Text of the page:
Heavy oil is qualitatively defined as any oil that does not flow easily. Quantitively, it scores a low number on the American Petroleum Institute's inverted gravity scale for comparing the stickiness of crudes. For example, asphalt, used to tar roads, is typically scored at around 8 API; Brent crude from the North Sea, the European benchmark, rates 35-38 API; light crude from Saudi Arabia's biggest oilfield, Ghawar, is 40 API or higher.
Manifa's oil is about 28 API, which is not too bad compared with Venezuela's Orinoco heavy crude, for example, which rings in at 10 API.
It could still make quite a mess of the environment, however, in the event of a spill from a ruptured pipeline or a well blowout. It should be noted that the potential for environmental damage tends to be higher for heavy crude than light crude projects, in part because more wells are required to produce the intractable oil. Drilling the Manifa field will require "many" rigs based on artificial islands and offshore platforms, Mr al Abdulkarim said.
Yet there is little doubt that Aramco has gone to considerable lengths to minimise the huge project's environmental impact.
For a start, it has built a causeway to connect the 31 drilling islands it will use to access oil under the shallower parts of Manifa bay, keeping a lot of the project's infrastructure, such as pipelines "onshore", where oil spills have a better chance of being stopped and mopped up before they contaminate the coastal waters of the Gulf.
That is important in Saudi Arabia, which obtains most of its drinking water from the Gulf via desalination plants. As even schoolchildren know, it is a bad idea to pollute one's supply of clean water.
In another plus for the environment, Aramco will use "extended reach drilling", which employs long horizontal bores beneath the seabed to get at the Manifa oil reserves. That greatly reduces the number of wells that must be drilled and their above-ground footprint.
Rock cuttings, or pieces of loose or crumbly rock that fall into the bore hole and must be cleaned out during drilling, will not be thrown into the sea, but transported to an onshore site for disposal, Mr al Abdulkarim said. That is also important, as cuttings disposed of in the shallow waters of Manifa Bay could create enough turbidity to cut off the sunlight that sustains corals and seaweeds, while smothering other marine life. Such cuttings would also be contaminated with chemicals used in drilling.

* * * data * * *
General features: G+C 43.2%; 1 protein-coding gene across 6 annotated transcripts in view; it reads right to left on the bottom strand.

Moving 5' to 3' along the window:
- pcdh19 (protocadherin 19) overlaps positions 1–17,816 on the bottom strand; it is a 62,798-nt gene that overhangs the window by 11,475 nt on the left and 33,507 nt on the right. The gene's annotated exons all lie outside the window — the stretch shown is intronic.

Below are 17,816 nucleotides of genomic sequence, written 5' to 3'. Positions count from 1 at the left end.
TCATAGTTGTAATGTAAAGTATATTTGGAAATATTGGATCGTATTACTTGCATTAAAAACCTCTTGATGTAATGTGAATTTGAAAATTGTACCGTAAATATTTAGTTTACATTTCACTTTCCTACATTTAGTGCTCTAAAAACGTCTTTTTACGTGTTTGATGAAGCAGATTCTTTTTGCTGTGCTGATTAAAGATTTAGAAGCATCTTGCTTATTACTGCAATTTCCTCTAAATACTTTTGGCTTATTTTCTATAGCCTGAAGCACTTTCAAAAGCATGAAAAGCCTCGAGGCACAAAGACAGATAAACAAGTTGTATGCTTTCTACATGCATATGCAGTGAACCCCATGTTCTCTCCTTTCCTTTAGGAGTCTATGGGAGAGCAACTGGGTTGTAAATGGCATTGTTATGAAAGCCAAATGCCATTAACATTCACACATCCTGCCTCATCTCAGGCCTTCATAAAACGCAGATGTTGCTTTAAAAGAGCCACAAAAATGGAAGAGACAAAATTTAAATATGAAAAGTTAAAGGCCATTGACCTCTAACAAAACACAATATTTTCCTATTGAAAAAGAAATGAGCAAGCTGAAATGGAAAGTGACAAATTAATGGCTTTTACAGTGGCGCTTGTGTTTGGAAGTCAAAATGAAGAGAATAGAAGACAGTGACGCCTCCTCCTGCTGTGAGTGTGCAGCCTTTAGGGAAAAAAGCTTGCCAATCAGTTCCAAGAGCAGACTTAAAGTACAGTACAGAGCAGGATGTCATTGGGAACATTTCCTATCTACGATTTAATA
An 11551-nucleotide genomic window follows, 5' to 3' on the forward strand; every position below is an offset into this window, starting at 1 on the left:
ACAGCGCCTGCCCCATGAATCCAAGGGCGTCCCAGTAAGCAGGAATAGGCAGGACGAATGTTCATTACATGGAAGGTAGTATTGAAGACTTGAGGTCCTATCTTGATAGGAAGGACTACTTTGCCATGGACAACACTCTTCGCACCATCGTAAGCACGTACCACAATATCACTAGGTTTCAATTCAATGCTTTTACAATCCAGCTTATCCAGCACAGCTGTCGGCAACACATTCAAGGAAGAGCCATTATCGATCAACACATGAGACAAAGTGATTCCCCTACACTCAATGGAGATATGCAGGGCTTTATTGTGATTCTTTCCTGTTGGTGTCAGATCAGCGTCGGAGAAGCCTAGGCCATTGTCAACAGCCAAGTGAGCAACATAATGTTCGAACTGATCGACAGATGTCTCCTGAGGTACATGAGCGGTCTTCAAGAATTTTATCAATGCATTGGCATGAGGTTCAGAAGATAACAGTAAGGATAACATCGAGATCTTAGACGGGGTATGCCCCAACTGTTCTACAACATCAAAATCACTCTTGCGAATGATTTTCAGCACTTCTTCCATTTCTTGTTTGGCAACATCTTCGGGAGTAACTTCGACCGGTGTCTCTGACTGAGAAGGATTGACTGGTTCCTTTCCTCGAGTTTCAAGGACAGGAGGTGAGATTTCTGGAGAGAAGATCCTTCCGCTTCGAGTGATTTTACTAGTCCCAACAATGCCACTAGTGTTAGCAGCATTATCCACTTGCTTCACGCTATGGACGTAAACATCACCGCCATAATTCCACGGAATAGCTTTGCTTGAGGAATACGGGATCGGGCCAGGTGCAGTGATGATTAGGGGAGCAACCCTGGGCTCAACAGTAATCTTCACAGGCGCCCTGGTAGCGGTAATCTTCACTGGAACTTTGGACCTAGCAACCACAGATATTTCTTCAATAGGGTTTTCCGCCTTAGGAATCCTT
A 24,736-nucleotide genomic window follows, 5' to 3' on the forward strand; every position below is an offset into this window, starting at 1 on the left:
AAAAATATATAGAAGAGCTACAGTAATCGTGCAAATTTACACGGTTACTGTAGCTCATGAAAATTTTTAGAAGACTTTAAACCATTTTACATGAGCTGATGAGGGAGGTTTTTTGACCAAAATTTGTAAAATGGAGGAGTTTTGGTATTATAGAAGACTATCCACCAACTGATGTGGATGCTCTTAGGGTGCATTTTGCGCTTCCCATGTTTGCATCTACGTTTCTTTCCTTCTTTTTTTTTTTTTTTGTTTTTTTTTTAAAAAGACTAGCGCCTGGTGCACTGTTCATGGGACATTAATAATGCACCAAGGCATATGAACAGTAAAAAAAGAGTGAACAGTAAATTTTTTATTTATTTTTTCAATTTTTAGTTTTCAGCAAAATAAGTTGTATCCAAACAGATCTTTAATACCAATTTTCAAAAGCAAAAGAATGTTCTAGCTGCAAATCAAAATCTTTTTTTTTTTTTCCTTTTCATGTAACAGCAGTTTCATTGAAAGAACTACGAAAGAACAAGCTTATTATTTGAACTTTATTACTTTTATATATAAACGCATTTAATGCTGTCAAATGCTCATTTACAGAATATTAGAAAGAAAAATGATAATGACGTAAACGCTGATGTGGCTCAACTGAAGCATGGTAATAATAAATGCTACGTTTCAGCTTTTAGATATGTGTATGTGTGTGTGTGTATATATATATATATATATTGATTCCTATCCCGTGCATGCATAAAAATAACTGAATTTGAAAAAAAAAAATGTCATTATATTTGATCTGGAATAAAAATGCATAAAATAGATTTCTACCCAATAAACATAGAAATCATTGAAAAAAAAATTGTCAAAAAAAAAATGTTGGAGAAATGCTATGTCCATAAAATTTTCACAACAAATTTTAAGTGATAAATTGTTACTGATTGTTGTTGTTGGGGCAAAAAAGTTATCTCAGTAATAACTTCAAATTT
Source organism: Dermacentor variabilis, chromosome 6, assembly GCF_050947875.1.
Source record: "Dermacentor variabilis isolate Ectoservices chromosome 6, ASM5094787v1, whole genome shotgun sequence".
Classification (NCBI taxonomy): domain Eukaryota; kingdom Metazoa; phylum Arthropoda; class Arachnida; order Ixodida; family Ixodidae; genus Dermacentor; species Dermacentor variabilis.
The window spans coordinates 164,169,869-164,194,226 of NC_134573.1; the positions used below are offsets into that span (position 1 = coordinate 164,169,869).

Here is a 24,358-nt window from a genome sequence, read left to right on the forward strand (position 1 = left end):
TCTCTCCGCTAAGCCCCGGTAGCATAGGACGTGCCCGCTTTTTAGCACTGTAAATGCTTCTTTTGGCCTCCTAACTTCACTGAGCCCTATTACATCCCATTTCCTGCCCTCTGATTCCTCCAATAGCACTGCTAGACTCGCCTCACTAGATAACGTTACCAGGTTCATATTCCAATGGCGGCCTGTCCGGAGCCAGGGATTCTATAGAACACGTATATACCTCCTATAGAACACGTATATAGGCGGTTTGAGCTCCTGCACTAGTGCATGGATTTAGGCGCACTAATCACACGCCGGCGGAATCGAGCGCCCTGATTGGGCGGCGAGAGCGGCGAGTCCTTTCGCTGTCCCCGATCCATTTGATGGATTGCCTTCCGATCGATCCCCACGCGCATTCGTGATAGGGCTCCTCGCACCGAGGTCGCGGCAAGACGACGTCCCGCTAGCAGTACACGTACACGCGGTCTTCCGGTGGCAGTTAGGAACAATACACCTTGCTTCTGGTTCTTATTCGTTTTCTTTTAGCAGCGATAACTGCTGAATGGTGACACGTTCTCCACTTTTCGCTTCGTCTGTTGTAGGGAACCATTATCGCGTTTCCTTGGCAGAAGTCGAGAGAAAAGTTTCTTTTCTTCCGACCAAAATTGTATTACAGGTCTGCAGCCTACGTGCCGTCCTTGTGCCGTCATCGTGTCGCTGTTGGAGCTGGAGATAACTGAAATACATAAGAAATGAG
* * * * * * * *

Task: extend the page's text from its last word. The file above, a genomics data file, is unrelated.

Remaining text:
Following an earlier presentation at the conference, Mr Abdulkarim admitted in response to a delegate's question that dredging waste had been tipped into the sea during construction of Manifa's infrastructure. He said Aramco was working to eliminate such practices.
Last but not least, before building the causeway, Aramco modeled the earthworks' potential effects on water flow and temperature in Manifa Bay. The company determined that bridges would been needed to allow proper mixing between the water in different parts of the bay. The L-shaped causeway now contains a long bridge in its short arm, running out from the shore, and several smaller bridges in the longer arm that connects the drilling islands.
Only time will tell if these measures will be sufficient to protect Manifa Bay's thick beds of sea grass, coral outcrops and mangrove swamps. The bay is home to such regionally important animal species as pearl oysters, the prized food-fish hamour, dolphins and sea turtles, including the endangered hawksbill turtle.
Many of Aramco's managers already have first-hand knowledge of what could happen if their environmental precautions fall short. Manifa Bay was heavily contaminated by the oil spills unleashed by the the Gulf War. Mr al Abdulkarim, for one, is keen to prevent a repetition of that kind of environmental disaster.
Pic courtesy of Saudi Aramco